December 3, 2019
Indigenous Stories at the Library
Winter – Spring 2020
Note: due to the high level of interest in this series, we now require registration for each event. Please visit the links below to register.
The city of Portsmouth is on the homelands of the Abenaki people, who have ongoing cultural and spiritual connections to this area. According to Tribal oral tradition, Abenaki people have lived in the place now called New Hampshire for more than 12,000 years—since before Tribal memory. The Abenaki are part of a larger group of Indigenous people who called themselves Wabanaki or “People of the Dawn,” and form one of many communities connected by a common Algonquian language family. To honor this history, in 2020 Portsmouth Public Library will begin hosting a monthly series of Indigenous Stories, featuring speakers on Indigenous culture, history and perspectives. This series is cosponsored by Strawbery Banke Museum, Portsmouth 400 and the Indigenous NH Collaborative Collective, and is free and open to all!
People of the Dawnland
Dr. Alexandra Martin & Anne Jennison, Strawbery Banke
Tuesday February 4 | 6:30 PM
“People of the Dawnland,” an interactive exhibit at Strawbery Banke, is a space for learning more about the Abenaki, People of the Dawnland, past and present, by exploring their culture, arts, foodways and storytelling traditions. Objects found by archaeologists in the Puddle Dock neighborhood of Strawbery Banke include pottery and stone tools; and demonstrate that Native people have been here for millennia. Anne Jennison, a Strawbery Banke interpreter of European and Abenaki ancestry, and Dr. Alexandra Martin, a non-Native Professor of Native Studies in the Anthropology Department at UNH, and will share their experiences and thoughts about creating the exhibit. View this event on Facebook!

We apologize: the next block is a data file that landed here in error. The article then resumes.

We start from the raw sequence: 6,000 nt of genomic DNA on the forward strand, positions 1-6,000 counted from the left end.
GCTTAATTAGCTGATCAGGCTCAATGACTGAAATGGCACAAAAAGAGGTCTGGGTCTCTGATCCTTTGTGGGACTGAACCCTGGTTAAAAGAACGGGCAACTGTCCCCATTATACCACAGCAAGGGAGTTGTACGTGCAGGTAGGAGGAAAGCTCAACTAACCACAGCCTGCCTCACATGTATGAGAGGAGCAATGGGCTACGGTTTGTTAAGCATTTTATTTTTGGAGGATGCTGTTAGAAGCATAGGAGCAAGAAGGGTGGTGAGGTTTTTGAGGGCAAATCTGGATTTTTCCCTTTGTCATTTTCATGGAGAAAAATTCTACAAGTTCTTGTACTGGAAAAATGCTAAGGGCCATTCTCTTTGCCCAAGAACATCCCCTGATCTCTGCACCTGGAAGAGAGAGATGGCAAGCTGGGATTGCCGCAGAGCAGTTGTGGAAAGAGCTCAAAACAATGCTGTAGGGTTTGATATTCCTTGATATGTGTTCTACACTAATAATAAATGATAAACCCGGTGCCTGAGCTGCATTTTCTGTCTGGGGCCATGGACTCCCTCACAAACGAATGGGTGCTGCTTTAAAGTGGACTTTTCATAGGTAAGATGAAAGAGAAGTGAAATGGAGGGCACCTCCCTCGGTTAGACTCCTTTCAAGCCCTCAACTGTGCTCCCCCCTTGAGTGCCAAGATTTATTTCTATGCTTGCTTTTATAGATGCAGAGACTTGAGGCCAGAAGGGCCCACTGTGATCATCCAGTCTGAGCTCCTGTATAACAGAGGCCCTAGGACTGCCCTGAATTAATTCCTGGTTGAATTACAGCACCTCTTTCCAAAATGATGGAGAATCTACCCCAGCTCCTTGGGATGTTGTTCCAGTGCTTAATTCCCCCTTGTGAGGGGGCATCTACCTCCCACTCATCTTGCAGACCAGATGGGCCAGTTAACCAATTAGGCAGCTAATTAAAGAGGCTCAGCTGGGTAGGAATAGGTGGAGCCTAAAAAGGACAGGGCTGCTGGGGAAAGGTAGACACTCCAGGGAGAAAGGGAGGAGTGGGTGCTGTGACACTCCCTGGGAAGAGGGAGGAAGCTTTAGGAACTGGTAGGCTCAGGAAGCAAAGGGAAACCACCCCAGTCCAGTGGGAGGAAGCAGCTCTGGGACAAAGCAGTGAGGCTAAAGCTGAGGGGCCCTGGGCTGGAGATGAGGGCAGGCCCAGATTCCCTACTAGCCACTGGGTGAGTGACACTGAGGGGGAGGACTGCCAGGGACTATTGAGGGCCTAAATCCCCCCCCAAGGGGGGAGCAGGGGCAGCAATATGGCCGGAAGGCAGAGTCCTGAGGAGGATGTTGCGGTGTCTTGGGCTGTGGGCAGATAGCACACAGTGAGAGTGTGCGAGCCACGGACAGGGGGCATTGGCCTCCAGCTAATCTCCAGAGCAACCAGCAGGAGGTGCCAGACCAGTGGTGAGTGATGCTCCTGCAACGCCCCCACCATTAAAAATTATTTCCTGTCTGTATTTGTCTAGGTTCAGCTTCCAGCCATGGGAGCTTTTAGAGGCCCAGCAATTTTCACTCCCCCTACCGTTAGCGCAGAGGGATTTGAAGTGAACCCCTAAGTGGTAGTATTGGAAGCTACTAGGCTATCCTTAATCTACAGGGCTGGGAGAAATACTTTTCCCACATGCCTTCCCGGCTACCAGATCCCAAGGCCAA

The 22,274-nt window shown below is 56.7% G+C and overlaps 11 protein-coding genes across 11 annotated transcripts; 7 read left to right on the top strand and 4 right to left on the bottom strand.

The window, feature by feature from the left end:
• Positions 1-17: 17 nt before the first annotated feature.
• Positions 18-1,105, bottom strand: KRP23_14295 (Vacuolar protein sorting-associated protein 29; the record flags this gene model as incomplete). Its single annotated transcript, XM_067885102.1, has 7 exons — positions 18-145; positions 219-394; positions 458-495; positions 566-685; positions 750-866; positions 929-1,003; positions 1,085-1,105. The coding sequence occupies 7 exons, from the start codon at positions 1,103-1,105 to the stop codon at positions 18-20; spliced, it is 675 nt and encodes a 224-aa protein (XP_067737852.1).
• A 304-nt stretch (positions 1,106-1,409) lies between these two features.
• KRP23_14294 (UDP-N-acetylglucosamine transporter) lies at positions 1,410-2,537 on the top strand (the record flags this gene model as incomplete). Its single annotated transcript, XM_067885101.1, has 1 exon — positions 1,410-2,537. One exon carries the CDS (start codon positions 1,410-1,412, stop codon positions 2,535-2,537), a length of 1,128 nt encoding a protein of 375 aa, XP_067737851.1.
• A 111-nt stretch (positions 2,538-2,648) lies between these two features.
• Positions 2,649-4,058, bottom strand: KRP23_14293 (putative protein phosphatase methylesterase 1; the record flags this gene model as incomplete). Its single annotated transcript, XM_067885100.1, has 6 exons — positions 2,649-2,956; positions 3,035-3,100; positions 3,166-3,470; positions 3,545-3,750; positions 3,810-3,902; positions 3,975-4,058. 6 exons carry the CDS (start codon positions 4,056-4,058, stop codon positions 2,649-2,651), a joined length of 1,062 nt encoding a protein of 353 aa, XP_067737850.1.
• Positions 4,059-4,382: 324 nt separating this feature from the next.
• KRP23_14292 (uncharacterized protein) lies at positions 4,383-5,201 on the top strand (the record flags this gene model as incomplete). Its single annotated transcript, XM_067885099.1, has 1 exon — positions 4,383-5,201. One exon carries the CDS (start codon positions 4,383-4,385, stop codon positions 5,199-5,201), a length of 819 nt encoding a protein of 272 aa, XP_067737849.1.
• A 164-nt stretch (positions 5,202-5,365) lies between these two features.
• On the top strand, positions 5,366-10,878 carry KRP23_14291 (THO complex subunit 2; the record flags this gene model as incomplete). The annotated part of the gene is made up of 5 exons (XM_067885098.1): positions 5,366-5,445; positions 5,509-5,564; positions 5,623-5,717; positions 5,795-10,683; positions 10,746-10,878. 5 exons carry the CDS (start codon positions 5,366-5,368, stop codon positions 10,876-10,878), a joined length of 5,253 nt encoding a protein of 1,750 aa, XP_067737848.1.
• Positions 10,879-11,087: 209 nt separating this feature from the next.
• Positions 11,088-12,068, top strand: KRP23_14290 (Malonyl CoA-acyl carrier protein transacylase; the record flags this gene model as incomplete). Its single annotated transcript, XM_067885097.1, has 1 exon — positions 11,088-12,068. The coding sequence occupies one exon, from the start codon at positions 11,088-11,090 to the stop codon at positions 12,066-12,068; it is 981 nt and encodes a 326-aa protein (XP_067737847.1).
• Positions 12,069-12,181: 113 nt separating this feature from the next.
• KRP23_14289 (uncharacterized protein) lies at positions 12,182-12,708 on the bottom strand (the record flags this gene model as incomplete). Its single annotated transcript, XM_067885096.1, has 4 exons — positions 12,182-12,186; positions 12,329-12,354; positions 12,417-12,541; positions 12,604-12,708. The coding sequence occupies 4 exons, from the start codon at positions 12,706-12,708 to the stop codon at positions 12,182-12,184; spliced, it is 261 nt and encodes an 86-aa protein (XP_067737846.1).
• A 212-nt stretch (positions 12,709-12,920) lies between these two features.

Abenaki Horticulture & Garden Forestry
Dr. Fred Wiseman
Monday March 2 | 6:30 PM
Dr. Fred Wiseman, Chair, Vermont Indigenous Heritage Center Committee and Director, Seeds of Renewal Project, will give a short but comprehensive introduction to ancient Abenaki (and related Wabanaki) food systems. Topics covered will include the politics, archaeology, science and spirituality of the "Seven Sisters" Indigenous Wabanaki crops, and the new discoveries and revival of Indigenous Vermont sustainable herbaceous-crop agro-engineering, and agro-forestry using native perennials and woody species. Also included will be a discussion of Abenaki agricultural ceremony, cuisine and seed-saving. Dr. Wiseman has a Ph.D in Paleoenvironmental Studies with a specialty in Paleoethnobiology. View this event on Facebook!